Robinson, entire staff to return in '91

Orioles notes

October 04, 1990|By Bill Glauber

He's back.

Using just two words, the Baltimore Orioles stated the obvious last night: Frank Robinson will return as the team's manager for the 1991 baseball season. The team's coaching staff also will be kept intact.

"The job isn't done," Robinson said, repeating one of his pet phrases to describe the team's rebuilding effort.

Robinson, who works on a rollover contract that must be renewed each year, will enter his 16th season with the Orioles and his third as the team's manager.

"When you have the respect of the people you're working with, it makes your job that much easier," Robinson said. "I didn't have the respect at other places, but I have it here.

"I'd like to be the manager when the new stadium opens [in 1992]," he said. "Like I said last year at this time, we've started something that would be tough to walk away from."

The contracts of coaches Johnny Oates (first base), Tom McCraw (hitting), Cal Ripken Sr. (third base), Elrod Hendricks (bullpen), Curt Motton (outfielders) and Al Jackson (pitching) were also renewed.

Robinson said he doesn't anticipate the team will make wholesale lineup changes for next season.

"To me, you're spinning your wheels when you make a lot of changes," he said. "I think it will be some minor but very important changes. We'll take it in for a tuneup, not a complete overhaul."

* In 1990, Cal Ripken was the best defensive shortstop in major-league history.

It says so in the record book.

Ripken completed the season with a .996 fielding percentagejust ahead of the .992 racked up by Toronto's Tony Fernandez in 1989. Ripken committed only three errors, three fewer than the previous record of six, committed by Larry Bowa with the 1979 Philadelphia Phillies.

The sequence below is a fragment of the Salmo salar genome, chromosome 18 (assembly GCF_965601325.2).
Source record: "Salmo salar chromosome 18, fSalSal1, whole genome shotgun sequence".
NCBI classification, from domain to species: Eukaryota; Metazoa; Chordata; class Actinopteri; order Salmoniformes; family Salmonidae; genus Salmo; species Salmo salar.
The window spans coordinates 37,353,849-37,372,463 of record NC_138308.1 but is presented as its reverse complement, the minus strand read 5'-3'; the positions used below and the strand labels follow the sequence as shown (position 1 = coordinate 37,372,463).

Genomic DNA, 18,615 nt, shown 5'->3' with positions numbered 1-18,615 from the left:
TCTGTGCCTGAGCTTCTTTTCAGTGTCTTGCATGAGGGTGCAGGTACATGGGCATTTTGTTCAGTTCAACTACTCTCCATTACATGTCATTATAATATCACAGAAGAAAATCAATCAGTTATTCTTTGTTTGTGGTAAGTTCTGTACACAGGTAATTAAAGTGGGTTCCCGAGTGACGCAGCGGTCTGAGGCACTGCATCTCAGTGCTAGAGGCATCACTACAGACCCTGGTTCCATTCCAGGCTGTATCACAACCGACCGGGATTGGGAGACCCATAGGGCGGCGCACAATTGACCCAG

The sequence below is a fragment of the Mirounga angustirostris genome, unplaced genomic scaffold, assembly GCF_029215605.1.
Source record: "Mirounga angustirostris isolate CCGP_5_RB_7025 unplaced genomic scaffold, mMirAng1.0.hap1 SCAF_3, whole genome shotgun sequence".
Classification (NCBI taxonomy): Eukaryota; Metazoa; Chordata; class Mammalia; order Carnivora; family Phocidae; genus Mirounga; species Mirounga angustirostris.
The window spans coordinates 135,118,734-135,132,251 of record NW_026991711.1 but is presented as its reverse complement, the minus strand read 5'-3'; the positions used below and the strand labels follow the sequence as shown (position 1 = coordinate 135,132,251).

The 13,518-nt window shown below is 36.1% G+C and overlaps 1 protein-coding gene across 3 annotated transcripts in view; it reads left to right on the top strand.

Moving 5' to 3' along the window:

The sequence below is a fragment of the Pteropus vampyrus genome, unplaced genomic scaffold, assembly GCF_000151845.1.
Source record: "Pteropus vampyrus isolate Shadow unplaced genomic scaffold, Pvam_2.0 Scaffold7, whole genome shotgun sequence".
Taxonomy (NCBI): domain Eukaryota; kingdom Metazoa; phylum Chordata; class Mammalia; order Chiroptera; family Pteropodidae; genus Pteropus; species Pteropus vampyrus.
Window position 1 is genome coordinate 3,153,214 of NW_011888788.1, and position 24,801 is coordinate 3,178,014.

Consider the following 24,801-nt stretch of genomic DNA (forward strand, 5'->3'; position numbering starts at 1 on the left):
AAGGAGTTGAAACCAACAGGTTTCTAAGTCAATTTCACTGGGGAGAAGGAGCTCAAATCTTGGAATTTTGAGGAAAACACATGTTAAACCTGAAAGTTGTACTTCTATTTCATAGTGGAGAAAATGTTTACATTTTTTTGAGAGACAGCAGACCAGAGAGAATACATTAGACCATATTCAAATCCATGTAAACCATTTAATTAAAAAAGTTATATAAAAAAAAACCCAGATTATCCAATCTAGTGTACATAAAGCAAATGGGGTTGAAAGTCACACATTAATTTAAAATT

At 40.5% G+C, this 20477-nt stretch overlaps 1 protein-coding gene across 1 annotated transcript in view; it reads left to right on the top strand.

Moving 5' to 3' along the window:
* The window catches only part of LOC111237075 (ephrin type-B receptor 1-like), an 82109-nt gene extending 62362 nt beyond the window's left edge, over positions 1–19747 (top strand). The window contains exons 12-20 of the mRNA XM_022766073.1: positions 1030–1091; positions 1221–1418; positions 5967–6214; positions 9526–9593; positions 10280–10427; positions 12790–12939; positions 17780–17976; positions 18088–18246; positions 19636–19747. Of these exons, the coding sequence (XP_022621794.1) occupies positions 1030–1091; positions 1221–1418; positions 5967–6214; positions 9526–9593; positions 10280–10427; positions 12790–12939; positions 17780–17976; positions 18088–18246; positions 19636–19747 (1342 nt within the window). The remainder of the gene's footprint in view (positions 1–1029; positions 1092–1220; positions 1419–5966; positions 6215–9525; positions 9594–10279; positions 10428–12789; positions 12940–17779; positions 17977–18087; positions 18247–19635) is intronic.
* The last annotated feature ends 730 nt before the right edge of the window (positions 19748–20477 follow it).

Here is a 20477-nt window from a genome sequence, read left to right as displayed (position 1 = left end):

"I think 1984 was my best season defensively," Ripken said. "I made a lot more errors [26], but I took more chances and I played deep. I would cheat more defensively with that pitching staff. I covered all the ground behind third and second base that year. I can't say I did that this year."

Ripken had 681 total chances, 54 fewer than Fernandez (735) had during his record season in 1989.

"To have a year when your defense is recognized, you have to feel good," he said.

* Ripken was named last night the winner of the 1990 Louis M. Hatter Award as the most valuable Oriole.

He shared the honor with first baseman Eddie Murray in 1983 and 1988.

Ripken received 38 points (including five first-place votes) in the 5-3-1 scoring system of balloting by sports reporters assigned to cover the team. Reliever Gregg Olson finished second with 24 points (two first-place votes), and Randy Milligan was third with 16 points (two firsts). Others receiving points were Bill Ripken 13 (one first), Dave Johnson seven (one first) and Ben McDonald one.

* Sam Horn can sum up his first season with the Orioles in one sentence: "I started with a bang, got hurt, went through some down times and came back."

But Horn will have an opportunity to make a greater impact in 1991. Robinson said Horn will be given a chance to become the Orioles' everyday designated hitter.

"I feel great about him as our DH," Robinson said. "The ideal situation is to clear it out and let him be the guy."

* George Bell was seen in the Toronto Blue Jays' clubhouse reading his autobiography, "Hard Ball." It retails for $24.95 Canadian.

* What, Joe Price worry?

The Orioles' left-handed middle relief pitcher is confident that the team will renew the option on his contract.

"Being perfectly honest, if I were a free agent, I wouldn't have a problem getting a job," said Price, who was 3-4 with a 3.58 ERA in 50 appearances. "But I want to come back. I've filled a role here, and I would like the continuity of returning."

* It was getaway night in the Orioles' clubhouse. Players autographed one another's bats, traded off-season addresses and packed up for the winter. They also listened to a speech by Robinson.

"I told them that I appreciated the effort they gave this year, especially in the last five or six weeks," Robinson said. "I gave them a little rundown of what I expected them to do over the winter, so that they get to spring training and are ready to go."

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